Tiger Woods made his return to competitive golf last week, after a 15-month leave of absence, in the comfortable surroundings of the Hero World Challenge, a tournament in the Bahamas for which he was the host. The field comprised 18 players, including 11 members of the recently victorious US Ryder Cup team (there are no prizes for figuring Phil Mickelson was the odd man out) and such luminaries as the Open champion, Henrik Stenson. Woods had not played competitively for 466 days, during which time he’d had two back operations.

On the eve of the event, he was asked how he’d feel about his return to competition, not least given that he had withdrawn from a tournament in October because his game felt “vulnerable”. Said the 14-times major champion: “I don’t know. I’ve been away from it for a long time.”

Woods would be teeing it up at the Albany Golf Club (“a remote billionaire enclave”, to borrow from one newspaper) with a world ranking of 898 and not having won a major championship since 2008. The man who has 18 majors, Jack Nicklaus, declared: “I’ve always thought that Tiger has got at least another 10 years of good competitive golf in front of him, if he’s healthy and as talented as he is. I don’t think [my record] is safe.” I absolutely refuse to think Jack believes any of that – it’s not just the recurring back problems and surgery Woods has undergone but how far his game and mentality are removed from where they used to be and how the fear he would previously engender in his rivals is now non-existent – but I guess it’s the decent thing for him to say.

Anyhow, Tiger started off the first round like a train and finished like a wreck. He had four birdies in his first eight holes. Unfortunately, the last ten holes featured four sixes, including double-bogeys at 16 and 18, adding up to a 73. “I hit it in three bushes and had a water ball,” he said. “So it could have been something really good. It was a solid start, I just made a few mistakes and things started going the wrong way. I let a good round slip away at the end.” On Twitter, his former coach, Hank Haney, opined: “From what I saw today I see Tiger winning more tournaments and at least one more major, lots of positives.” Not quite in the Nicklaus fan-club league but a confident compliment nonetheless.


Blinded by the light? Tiger’s finish to his first round suggested the return to the limelight had rather got to him

On Friday Woods had four birdies in his last eight holes – but this time with three others as well and no bogeys! Hey presto, a 65. “Yesterday I had it going for three holes [he’d had birdies on 6, 7 and 8] and I lost it and finished over par. Today was different. I was able to play the middle part of the round better. I kept the momentum going and moved myself up the board.” And moved his audience to the edge of their seats.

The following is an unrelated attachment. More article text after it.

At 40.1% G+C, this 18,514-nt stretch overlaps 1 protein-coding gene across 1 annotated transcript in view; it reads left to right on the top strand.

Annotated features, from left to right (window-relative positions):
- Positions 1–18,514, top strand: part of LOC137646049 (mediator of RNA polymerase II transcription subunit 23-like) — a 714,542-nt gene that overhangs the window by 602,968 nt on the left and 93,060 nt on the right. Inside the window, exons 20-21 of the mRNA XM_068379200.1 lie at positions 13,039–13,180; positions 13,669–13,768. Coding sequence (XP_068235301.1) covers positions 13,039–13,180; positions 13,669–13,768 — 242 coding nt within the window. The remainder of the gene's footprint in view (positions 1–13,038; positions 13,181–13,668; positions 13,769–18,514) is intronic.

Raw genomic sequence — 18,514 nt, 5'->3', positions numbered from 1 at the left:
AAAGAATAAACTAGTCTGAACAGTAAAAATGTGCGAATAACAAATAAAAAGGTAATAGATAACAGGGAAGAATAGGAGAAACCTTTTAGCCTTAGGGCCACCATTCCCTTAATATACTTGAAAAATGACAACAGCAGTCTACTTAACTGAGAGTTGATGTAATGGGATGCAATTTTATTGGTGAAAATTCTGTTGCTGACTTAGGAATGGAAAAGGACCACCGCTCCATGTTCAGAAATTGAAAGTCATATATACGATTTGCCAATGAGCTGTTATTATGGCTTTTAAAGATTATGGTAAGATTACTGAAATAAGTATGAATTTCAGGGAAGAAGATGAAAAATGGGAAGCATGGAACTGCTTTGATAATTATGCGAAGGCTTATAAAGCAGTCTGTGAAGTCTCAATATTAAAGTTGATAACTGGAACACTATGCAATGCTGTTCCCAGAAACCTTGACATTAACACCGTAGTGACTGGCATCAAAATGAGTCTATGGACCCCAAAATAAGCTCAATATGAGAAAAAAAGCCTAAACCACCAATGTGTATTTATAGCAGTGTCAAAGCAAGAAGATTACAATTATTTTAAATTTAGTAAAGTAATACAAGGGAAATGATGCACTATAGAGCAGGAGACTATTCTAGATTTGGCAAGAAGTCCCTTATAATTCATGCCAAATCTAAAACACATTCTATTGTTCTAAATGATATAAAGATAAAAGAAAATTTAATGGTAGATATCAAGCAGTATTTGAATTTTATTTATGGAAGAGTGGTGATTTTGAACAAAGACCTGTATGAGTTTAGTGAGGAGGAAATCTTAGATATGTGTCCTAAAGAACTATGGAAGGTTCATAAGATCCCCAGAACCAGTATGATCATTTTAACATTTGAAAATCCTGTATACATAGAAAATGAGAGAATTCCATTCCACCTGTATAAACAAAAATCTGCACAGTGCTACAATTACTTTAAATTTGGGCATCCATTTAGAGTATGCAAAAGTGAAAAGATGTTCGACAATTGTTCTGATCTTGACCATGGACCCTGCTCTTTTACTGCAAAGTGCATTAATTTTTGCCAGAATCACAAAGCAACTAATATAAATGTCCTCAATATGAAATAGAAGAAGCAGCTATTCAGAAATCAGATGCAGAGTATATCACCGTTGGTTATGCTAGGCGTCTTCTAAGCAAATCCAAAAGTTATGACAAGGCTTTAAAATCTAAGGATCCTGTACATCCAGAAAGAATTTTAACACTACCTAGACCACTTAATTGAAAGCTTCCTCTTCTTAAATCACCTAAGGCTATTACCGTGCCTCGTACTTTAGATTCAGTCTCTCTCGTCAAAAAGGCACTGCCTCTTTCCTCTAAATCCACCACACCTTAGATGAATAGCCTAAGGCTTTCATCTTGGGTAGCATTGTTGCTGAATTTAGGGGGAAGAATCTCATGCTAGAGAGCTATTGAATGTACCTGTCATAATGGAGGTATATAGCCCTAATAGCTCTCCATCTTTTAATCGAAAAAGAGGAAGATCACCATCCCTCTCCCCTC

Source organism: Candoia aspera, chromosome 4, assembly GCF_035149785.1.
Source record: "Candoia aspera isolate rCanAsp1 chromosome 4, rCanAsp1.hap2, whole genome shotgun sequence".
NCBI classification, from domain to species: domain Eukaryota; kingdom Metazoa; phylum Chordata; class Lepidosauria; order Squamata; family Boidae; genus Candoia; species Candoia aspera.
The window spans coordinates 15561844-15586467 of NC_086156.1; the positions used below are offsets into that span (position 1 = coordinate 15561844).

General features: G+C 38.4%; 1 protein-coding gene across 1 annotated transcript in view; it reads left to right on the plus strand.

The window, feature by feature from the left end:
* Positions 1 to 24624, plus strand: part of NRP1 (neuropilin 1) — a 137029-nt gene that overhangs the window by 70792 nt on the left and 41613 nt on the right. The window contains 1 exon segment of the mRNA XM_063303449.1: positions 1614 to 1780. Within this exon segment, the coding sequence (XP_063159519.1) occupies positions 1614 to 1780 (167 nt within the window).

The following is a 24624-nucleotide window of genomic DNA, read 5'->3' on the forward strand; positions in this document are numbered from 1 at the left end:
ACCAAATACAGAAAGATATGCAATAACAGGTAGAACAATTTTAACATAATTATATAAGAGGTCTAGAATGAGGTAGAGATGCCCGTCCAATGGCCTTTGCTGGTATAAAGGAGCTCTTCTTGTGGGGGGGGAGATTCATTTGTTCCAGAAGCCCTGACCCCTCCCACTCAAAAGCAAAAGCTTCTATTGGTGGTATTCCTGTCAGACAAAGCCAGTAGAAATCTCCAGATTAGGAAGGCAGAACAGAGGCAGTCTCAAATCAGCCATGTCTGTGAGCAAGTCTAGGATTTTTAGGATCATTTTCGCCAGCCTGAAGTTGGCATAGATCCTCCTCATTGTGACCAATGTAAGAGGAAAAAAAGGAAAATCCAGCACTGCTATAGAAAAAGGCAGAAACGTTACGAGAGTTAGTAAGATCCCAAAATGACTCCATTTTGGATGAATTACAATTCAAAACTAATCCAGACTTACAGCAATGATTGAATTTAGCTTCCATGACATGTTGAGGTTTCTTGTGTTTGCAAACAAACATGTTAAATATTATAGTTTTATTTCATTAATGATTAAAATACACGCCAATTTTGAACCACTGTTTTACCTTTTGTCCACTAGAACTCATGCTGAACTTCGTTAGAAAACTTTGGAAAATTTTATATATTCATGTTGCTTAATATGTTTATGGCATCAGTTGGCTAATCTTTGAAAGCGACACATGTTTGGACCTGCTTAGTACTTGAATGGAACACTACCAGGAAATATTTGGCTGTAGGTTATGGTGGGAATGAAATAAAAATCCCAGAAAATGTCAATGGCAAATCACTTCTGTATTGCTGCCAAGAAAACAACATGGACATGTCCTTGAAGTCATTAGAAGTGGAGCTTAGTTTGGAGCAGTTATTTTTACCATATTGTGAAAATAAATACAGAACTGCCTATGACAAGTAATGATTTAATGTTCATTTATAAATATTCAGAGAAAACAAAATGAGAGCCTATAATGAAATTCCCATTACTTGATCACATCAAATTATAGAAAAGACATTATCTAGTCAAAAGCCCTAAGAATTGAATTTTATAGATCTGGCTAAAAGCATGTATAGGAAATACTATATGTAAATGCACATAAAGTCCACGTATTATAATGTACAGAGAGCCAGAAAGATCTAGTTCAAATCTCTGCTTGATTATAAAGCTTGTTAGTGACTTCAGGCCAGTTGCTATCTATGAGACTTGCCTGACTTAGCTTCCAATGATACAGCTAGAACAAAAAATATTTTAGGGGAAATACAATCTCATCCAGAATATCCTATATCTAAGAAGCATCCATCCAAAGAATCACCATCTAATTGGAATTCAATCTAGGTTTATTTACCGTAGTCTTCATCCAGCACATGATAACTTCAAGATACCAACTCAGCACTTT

He maintained his good play on Saturday, at one stage reaching 11 under par – not close enough to the lead to make him a likely victor but within reach of a top-five finish. However, in the end he had to settle for a 70, finishing again with a double-bogey at the last. Starting out at eight under on Sunday, he produced a real golfing mish-mash: a five-birdie 76, which included two sevens and a completed hat-trick of double-bogeys at the last. It amounted to a four-under-par total of 284 and 15th place, 14 shots shy of the winner, Hideki Matsuyama. But no one else matched his tally of 24 birdies.

“Getting to this point has tested me beyond anything I’ve ever experienced in my life,” said Woods later. “The pain, the issues I have, it was just rough – there were some pretty dire times where I just couldn’t move. It was a great week to be back competing again and playing against the best players in the world. I made a lot of birdies but also made a lot of mistakes and some poor decisions.”

OK, so my golf judgement versus Jack Nicklaus’s? He’s won 18 major championships and a zillion other tournaments; I’ve won a monthly medal and a golf writers’ trophy. However, I think there is almost zero chance of Tiger wining four more majors. Of course, I’m not competent to argue with Hank Haney either, and his more measured assessment sounds more realistic even if, to me, it’s too optimistic. We shall see. Whatever happens, Tiger has given himself, and us, reason to anticipate the forthcoming season with added interest.

You can follow me on Twitter @robrtgreen and also on my other blog: f-factors.com